DOL's appeal could result in a lengthy court battle over overtime rule.
Yesterday the U.S. Department of Labor (DOL) filed an official notice of appeal at the U.S. District Court for the Eastern District of Texas challenging a federal judge's ruling blocking the implementation of new overtime regulations.
The new federal overtime rule, which had been slated to go into effect yesterday as well until the judge issued the nationwide injunction, would have raised the salary threshold employees are required to meet in order to be considered exempt for overtime pay under the white collar exemptions of the Fair Labor Standards Act (FLSA), among other changes.
In a statement issued by a DOL after the judge's ruling on on Wednesday, November 23, the DOL hinted that an appeal might be on the horizon:
“The Department strongly disagrees with the decision by the court, which has the effect of delaying a fair day’s pay for a long day’s work for millions of hardworking Americans. The Department’s Overtime Final Rule is the result of a comprehensive, inclusive rule-making process, and we remain confident in the legality of all aspects of the rule. We are currently considering all of our legal options.”
What happens now?
The DOL's decision to appeal the injunction means that the final rule is not dead, although it is still unclear when, or if, new regulations would go into effect. Experts are predicting that the legal process could be quite lengthy, and whatever decision is made might even end up appealed all the way to the Supreme Court. It's also unclear how a Trump administration would choose to handle the issue, if a decision is not reached before President-elect Trump takes office, although many have speculated that he wouldn't pursue it.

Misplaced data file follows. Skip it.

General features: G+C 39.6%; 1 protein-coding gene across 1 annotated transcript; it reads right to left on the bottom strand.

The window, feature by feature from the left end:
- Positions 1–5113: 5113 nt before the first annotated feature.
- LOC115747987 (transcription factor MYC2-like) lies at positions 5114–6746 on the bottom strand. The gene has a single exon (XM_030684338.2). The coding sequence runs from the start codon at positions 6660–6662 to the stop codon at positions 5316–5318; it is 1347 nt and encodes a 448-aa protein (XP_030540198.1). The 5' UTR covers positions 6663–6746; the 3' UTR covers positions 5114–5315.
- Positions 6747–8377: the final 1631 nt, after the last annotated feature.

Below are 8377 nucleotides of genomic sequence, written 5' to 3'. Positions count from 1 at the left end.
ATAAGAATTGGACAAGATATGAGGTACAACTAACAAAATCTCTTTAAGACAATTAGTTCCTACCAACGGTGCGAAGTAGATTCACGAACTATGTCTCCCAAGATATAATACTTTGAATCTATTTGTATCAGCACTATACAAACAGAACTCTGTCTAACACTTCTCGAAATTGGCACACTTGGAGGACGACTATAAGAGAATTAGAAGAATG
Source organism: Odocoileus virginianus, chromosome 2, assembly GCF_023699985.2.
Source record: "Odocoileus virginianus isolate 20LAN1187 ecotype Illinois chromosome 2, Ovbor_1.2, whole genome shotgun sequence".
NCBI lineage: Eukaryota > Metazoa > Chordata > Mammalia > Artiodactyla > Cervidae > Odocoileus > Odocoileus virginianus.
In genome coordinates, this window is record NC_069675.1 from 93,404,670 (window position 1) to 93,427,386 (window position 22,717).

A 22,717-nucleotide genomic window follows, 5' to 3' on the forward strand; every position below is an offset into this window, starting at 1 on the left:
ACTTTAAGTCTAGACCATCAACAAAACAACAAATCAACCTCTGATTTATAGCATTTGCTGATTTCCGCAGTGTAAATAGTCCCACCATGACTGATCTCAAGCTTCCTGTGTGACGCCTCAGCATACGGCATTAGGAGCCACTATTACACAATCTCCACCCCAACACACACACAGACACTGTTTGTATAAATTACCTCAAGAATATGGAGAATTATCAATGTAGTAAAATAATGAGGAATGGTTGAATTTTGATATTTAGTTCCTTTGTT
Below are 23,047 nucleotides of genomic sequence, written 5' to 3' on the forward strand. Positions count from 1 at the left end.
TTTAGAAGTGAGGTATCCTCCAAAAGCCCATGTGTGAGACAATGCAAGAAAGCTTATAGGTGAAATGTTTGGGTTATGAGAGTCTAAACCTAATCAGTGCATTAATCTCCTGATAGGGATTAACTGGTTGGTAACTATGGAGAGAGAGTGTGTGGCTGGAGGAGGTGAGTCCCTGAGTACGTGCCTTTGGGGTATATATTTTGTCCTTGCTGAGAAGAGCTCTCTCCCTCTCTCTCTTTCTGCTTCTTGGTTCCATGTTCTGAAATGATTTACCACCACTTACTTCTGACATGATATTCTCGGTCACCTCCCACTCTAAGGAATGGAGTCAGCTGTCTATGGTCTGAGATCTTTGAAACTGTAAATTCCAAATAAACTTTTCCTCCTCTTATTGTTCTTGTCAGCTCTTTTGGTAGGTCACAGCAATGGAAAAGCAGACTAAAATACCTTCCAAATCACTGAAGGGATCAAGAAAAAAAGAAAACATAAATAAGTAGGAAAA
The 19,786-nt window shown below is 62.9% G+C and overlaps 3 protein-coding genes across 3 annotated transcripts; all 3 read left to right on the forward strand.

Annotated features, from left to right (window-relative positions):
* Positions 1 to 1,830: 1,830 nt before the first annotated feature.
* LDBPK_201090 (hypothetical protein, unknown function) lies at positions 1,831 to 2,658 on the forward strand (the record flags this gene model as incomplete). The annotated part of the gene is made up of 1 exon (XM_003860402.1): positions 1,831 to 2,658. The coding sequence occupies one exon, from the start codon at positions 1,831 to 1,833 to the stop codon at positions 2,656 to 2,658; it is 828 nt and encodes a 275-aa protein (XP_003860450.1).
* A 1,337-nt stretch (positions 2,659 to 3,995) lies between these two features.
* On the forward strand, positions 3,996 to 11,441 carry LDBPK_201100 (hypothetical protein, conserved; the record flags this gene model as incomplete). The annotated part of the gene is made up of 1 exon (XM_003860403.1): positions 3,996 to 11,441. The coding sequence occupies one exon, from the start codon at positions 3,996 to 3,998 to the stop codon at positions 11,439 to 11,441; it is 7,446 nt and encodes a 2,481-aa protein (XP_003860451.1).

What this means for employers:
As a leading national professional employer organization (PEO) and HR outsourcing firm, G&A Partners has been helping its clients prepare for the changes to the overtime regulations for the past several months and, now, strategize on how to proceed in light of the injunction.
Businesses that have already implemented plans to comply with overtime regulations in the rule prior to the injunction should be cautious about unravelling them, especially given the renewed life the DOL's appeal gives the rule.
Businesses that have not already implemented any changes, but were planning to do so, might want to consider holding off on doing so until a final decision is reached, although that will likely not be for several months.
This article is not intended to be exhaustive nor should any discussion or opinions be construed as legal advice. Readers should contact legal counsel for legal advice.